I don’t need to wait til January 8 to know that both Barry Bonds and Roger Clemens won’t make the 2014 Hall of Fame class. I am almsot certain that they won’t make the 2015 class either. In fact, there is a chance that the greatest pitcher and the greatest hitter of their generation may never get elected to the Hall of Fame at all.
That’s because the Baseball Writers Association of America (BBWAA) have taken it upon themselves to punish these two players or others connected in any way possible to performance-enhancing drugs (though I don’t understand why former manager Tony La Russa got elected to the 2014 Hall of Fame when he supposedly looked the other way when some of his players – notably Jose Canseco and Mark McGwire were busy using steroids).
Many of these writers have made it a rule not to vote these players in under any circumstances – a line of thinking that is a reflection among baseball in general be it the owners, the media, players past and present, the fans, even here at Sports Unbiased (neither men made our Hall of Fame).
However, I am here to show why (contrary to popular opinion) both Barry Bonds and Roger Clemens should be voted to the Hall of Fame.
1. HISTORY CANNOT BE ERASED
Like it or not, the Steroids Era is a part of baseball history, just like the Dead-ball and Live-ball eras. So why should baseball pretend like it never existed? After all, everyone in the game during that era had a role in its existence. The players who did not use performance-enhancing drugs did nothing about the ones who did.
Commissioner Bud Selig and the owners did nothing because those same “juiced up” players were bringing back the fans (and the money) to the game. The fans did not care because they were too busy enjoying those tape-measured home runs. And the writers did nothing because it made covering the sport more interesting (I don’t believe for one second that none of the writers were aware of what was going on). Adolf Hitler’s reign as dictator saw the birth of Nazi Germany, World War II, and the Holocaust. I’m sure most of us wish these things never happened, but it is a part of history. So is steroids in baseball! So why not include both Bonds and Clemens, the top hitter and pitcher of that era, in the Hall of Fame with their stories included on those plaques?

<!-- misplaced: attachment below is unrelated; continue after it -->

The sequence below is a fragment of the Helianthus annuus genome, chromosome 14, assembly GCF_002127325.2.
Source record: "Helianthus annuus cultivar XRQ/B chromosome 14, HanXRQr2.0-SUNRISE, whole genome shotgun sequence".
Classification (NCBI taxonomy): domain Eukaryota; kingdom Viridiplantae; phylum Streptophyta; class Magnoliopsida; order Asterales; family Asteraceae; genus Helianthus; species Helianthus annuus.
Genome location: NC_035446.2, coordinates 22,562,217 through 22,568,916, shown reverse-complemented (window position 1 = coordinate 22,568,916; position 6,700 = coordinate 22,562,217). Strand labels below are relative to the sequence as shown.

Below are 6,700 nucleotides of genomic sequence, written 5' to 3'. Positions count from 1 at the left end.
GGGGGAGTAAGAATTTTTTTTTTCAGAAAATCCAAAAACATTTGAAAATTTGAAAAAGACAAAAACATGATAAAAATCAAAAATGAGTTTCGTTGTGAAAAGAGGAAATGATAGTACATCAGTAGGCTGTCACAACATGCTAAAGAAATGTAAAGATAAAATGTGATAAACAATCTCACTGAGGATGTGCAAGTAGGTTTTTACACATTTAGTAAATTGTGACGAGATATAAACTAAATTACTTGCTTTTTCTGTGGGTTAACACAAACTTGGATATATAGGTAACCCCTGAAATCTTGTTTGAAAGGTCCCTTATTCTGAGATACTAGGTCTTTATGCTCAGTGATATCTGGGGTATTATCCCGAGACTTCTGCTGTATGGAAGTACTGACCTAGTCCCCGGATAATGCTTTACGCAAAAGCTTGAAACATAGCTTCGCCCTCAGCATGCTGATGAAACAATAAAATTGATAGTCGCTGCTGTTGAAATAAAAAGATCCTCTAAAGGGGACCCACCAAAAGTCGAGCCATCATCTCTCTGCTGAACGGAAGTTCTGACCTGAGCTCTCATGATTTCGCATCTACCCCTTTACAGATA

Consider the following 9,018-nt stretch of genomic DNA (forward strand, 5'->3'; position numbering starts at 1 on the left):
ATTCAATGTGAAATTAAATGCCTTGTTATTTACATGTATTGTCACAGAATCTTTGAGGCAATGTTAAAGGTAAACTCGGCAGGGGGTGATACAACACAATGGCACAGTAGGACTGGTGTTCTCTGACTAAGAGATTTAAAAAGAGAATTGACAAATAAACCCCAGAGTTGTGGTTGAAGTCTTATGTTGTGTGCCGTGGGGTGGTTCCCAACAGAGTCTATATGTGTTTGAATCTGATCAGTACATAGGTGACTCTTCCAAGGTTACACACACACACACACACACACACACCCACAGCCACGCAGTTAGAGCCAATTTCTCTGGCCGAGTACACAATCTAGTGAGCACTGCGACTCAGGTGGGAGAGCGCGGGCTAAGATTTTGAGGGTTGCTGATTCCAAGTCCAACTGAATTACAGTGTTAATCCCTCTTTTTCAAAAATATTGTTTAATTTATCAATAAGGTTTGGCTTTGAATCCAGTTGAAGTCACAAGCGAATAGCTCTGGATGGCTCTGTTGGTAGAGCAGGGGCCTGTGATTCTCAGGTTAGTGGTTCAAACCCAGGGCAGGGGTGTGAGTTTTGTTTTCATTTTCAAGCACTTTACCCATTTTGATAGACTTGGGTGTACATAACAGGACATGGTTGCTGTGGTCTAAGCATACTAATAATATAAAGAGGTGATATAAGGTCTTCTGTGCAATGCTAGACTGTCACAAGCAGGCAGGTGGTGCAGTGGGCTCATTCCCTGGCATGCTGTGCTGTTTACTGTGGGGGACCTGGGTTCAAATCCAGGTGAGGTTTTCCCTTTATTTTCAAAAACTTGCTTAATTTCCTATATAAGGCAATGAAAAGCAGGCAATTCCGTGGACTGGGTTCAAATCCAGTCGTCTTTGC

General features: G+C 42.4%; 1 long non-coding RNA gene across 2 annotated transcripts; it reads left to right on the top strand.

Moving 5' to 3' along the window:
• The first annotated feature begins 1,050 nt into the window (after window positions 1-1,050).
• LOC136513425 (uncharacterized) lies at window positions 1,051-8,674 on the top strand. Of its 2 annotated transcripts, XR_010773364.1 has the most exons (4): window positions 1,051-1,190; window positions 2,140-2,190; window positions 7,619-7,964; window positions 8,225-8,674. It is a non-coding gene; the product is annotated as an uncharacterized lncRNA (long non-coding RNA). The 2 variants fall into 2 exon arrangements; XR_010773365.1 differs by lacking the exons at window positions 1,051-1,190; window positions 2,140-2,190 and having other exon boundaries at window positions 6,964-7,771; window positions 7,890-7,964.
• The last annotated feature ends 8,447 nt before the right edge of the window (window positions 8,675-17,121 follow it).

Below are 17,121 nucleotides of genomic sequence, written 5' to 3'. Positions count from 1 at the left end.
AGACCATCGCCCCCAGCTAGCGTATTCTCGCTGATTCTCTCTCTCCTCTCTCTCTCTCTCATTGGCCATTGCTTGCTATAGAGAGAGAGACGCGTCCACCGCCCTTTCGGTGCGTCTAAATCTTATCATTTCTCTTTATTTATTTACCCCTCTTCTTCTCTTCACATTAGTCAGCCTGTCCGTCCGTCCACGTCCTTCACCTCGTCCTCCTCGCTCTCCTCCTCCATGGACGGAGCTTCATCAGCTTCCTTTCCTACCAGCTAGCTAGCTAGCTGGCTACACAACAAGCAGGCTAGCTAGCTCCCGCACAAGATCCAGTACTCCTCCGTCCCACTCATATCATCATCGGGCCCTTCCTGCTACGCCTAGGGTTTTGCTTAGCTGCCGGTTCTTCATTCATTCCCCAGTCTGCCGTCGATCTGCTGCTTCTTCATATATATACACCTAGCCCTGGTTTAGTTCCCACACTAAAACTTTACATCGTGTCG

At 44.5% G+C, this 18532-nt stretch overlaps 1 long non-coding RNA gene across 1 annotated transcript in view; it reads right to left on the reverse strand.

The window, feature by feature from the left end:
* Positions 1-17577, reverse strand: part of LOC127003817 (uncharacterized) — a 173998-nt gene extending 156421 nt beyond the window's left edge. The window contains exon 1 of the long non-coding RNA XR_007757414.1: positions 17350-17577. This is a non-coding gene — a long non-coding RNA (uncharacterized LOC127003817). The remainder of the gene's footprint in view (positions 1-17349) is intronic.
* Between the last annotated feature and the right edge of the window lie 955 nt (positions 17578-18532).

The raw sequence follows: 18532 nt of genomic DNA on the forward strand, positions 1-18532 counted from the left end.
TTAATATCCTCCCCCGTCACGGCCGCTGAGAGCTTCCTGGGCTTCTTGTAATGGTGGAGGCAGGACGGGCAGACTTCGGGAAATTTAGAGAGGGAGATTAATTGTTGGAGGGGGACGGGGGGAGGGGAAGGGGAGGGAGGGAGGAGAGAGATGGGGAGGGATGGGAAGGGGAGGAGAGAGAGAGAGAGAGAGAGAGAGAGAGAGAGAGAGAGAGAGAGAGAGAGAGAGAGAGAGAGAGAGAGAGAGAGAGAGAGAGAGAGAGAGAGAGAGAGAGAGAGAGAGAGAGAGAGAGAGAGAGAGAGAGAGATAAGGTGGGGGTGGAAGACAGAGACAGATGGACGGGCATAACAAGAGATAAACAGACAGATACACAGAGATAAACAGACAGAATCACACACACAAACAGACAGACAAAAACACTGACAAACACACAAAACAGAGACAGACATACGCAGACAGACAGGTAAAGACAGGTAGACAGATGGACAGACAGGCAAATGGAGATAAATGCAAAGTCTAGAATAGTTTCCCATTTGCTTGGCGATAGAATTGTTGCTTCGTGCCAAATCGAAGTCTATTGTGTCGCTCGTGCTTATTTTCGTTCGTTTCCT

2. NO RULES WERE BROKEN
Up until 2006, Major League Baseball was without a drug policy (you can thank the Office of the Commissioner and the MLB Players Association for that). It means that, according to baseball, performance-enhancing drugs was not against the rules before 2006. It also means that, according to baseball, it was not considered cheating. When we think of cheating, the connotation is that a rule was broken. But in the case of baseball, no rules were broken. So how can they then be called cheaters? Remember, unlike PEDs baseball had rules against gambling which is why Pete Rose and “Shoeless” Joe Jackson are not in the Hall of Fame. Editor’s Note: illegal drugs of any kind, including misuse of PEDs were against the rules in 1991, they simply had no way to test for them or any punishment in place for them until 2004.
3. NUMBERS STILL HALL OF FAME WORTHY
The story goes that Barry Bonds began using steroids after the 1998 season because he was jealous of the attention and adulation that both Mark McGwire and Sammy Sosa received during their historic home-run chase of Roger Maris. For the sake of argument, let’s assume that Barry Bonds never played another game following that 1998 season and decided to retire. He would still be an eight-time All-Star, an eight-time Gold Glove winner, and a three-time MVP. He would have been the only player in MLB history with over 400 career home runs and 400 career stolen bases. He would have finished his career with over 1900 hits, 400 home runs, 400 doubles, 1200 runs batted in, 1300 walks, .300 batting average, .400 on-base percentage, .600 slugging percentage and 1.000 OPS. Need I say more? There are not too many players in the Hall of Fame today with such numbers and accolades, which goes to show how great Bonds was before PED use.
We can do the same assumption with Roger Clemens. Let’s assume that the man nicknamed “The Rocket” decided to retire after his final season with the Red Sox in 1996 (it goes that he began using steroids after that season). He would still be a three-time All-Star and a three-time Cy Young Award winner. There is also his MVP award in 1986 (just the second starting pitcher in MLB history to be named MVP) and he would still be the only pitcher in MLB history to strike out 20 hitters in a nine-inning game twice. He would have finished his career with over 190 wins, a 3.00 earn run average, 100 complete games, and 2500 strikeouts. If such a resume belonged to anyone else they would be Hall of Fame bound. It just goes to show that even if voters were to eliminate the numbers that they believe were “enhanced”, Bonds and Clemens were still Hall of Fame players.